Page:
Using both Dickens’s novels and a wide range of other contemporary accounts, Flanders attempts to look at the streets of London as they existed from 1812 to 1870, a period of tremendous transformation and growth. (The title The Victorian City is a conscious misnomer. As Flanders points out, the great recorder of Victorian London spent almost half his life under the rule of Victoria’s uncles.) Beginning with workers making their way through the city in the early morning and ending with the seedy side of Victorian nightlife, Flanders provides a detailed picture of both familiar and unfamiliar aspects of life in 19th-century London: markets, prisons, gin palaces, brothels, slums (known as “rookeries”), the mail stage and hackney cabs, and the health problems caused by overflowing cemeteries and overflowing cesspools. The Victorian City, filled with squalor, social injustice, larger-than-life characters and expansive prose, is Dickensian in every sense of the word.

The Victorian City is an engaging exploration of the city and social conditions that inspired Dickens’s novels.

* Not to be confused with Asa Brigg’s classic Victorian Cities. also well worth a read.

Most of this review previously appeared in Shelf Awareness for Readers.


In Which I Stop Reading And Start Writing

by pamela on September 5, 2014

V0040734 A woman is sitting at a desk in a library, writing a letter.

Yesterday I reached that undefinable moment in my current project when it is time to stop reading and start writing.

For smaller projects, the moment when I’m ready to make the leap is obvious. Sometimes I reach the point where I’m not learning anything new about my subject. Other times I reach the less satisfactory* point where I’ve read everything I can find to read and hope I can spackle over the holes in my knowledge as I go. Either way, it’s time to plunge in.

With larger projects, the line between research and writing is fuzzier. I’ve never found a way to measure “enough”. I certainly never reach the point where I’ve read everything there is to read. In fact, I regularly suffer from heart-pounding moments of panic when I realize that my source lists have spiraled out of control–again.**

And yet, that magic moment comes when I know it is time to make the leap. I can see the shape of the book. I’ve identified dramatic scenes or engaging details with which to catch a reader’s imagination. The pile of books as yet unread suddenly feels burdensome rather than exciting. I am restless, fidgety, eager to start. ***

I definitely don’t know enough yet to write the book. I probably don’t know everything I need to write the book proposal. I don’t even know what I don’t know. I will find holes, write past them until there is more hole than narrative, pause to search for answers, and write again.

Today I start.

When do you know it’s time to put down the book and pick up the pen start typing?

*i.e, absolutely terrifying.
**The seductive voice of the research demon can a terrible thing. I once identified 24 academic books as sources for a 250 word article before I caught myself.
***Okay, I’ll admit it. I’m always fidgety.

Image courtesy of The Wellcome Library

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Jezebel or Joan of Arc?

by pamela on September 2, 2014

Rani_of_Jhansi In June, 1857, Lakshmi Bai, the Rani of Jhansi, belatedly committed herself and her kingdom to the revolt variously known as the Indian Mutiny, the Sepoy Rebellion, or the First Indian War of Independence.

A Break in Tradition

The rani had long-standing grievances against the British. She was the widow of Gangadhar Rao Niwalkar, ruler of the kingdom of Jhansi. Several months before his death, the childless raja adopted a distant cousin named Damodar Rao as his son and made a will naming the five year old boy as his heir.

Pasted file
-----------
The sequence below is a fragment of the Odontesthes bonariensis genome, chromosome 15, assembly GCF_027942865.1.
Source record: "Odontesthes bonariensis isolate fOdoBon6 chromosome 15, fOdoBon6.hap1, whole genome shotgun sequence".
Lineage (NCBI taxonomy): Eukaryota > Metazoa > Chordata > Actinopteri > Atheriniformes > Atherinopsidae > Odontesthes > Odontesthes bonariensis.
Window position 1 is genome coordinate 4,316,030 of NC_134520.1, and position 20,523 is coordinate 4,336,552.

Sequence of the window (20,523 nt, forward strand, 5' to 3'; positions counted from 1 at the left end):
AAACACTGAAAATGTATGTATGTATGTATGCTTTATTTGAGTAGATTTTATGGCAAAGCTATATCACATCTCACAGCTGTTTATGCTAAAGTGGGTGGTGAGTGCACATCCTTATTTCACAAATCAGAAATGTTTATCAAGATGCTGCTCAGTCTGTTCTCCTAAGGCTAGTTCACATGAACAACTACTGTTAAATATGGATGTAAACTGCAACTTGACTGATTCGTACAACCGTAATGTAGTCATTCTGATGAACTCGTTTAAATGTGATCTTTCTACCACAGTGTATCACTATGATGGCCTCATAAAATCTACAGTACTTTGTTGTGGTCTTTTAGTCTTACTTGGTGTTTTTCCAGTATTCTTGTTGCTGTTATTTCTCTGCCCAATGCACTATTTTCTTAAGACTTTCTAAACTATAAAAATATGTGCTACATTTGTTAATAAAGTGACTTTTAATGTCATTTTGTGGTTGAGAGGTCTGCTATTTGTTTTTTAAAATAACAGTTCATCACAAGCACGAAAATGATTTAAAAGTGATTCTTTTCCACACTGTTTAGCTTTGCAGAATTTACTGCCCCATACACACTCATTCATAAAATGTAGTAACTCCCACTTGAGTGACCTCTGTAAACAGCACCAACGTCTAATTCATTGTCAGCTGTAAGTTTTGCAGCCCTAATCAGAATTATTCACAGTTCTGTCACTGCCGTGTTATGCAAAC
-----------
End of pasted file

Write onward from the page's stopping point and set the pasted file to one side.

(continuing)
Adopted heirs were an accepted practice in Indian kingdoms–both Gangadhar Rao and his predecessor were adopted heirs. Unfortunately for Lakshmi Bai and her son, under the rule of Lord Dalhousie the British began an aggressive policy of annexing Indian states on what now seem flimsy excuses, most notably the Doctrine of Lapse. The British already exercised the right to recognize the succession in Indian states with which they had client relationships. Dalhousie now claimed that if the adoption of an heir to the throne was not ratified by the government, the state would pass “by lapse” to the British. Not surprisingly, few adopted heirs were so ratified.

When Gangadhar Rao died in 1853, Dalhousie refused to acknowledge Damodar Rao as the raja’s legal heir to the throne and seized control of Jhansi. Laksmi Bai, with the support of the British political agent at Jhansi and the advice of British counsel, immediately contested the decision. She continued to submit petitions arguing her case until early 1856. All her appeals were rejected.

Growing Discontent

Meanwhile, discontent had been building among the sepoys in the British East India Company’s army, thanks to a number of British decisions that appeared to be designed to undermine the faith of both Muslim and Hindu sepoys and make it easier to convert them to Christianity. The final straw was the rumor that cartridges for newly issued Enfield rifles were greased with a combination of beef and pork fat. Since the cartridges had to be bitten open, such grease would make them an abomination for both Hindu and Muslim sepoys. British officers were slow to respond to the rumors. By the time they assured their men that the cartridges were greased with beeswax and vegetable oils, the damage was done. On May 8, 1857, discontent turned to rebellion at the army garrison of Meerut. Eighty-five sepoys who refused to use the Enfield rifle were tried and put in irons. The next day, three regiments stationed at Meerut stormed the jail, killed the British officers and their families, and marched toward Delhi, where the last Mogul emperor ruled in name only.

Thousands of Indians outside the army had grievances of their own against the British. Soon Indian leaders whose power had been threatened by British reforms rose up, transforming what had begun as a mutiny into an organized resistance movement across northern India.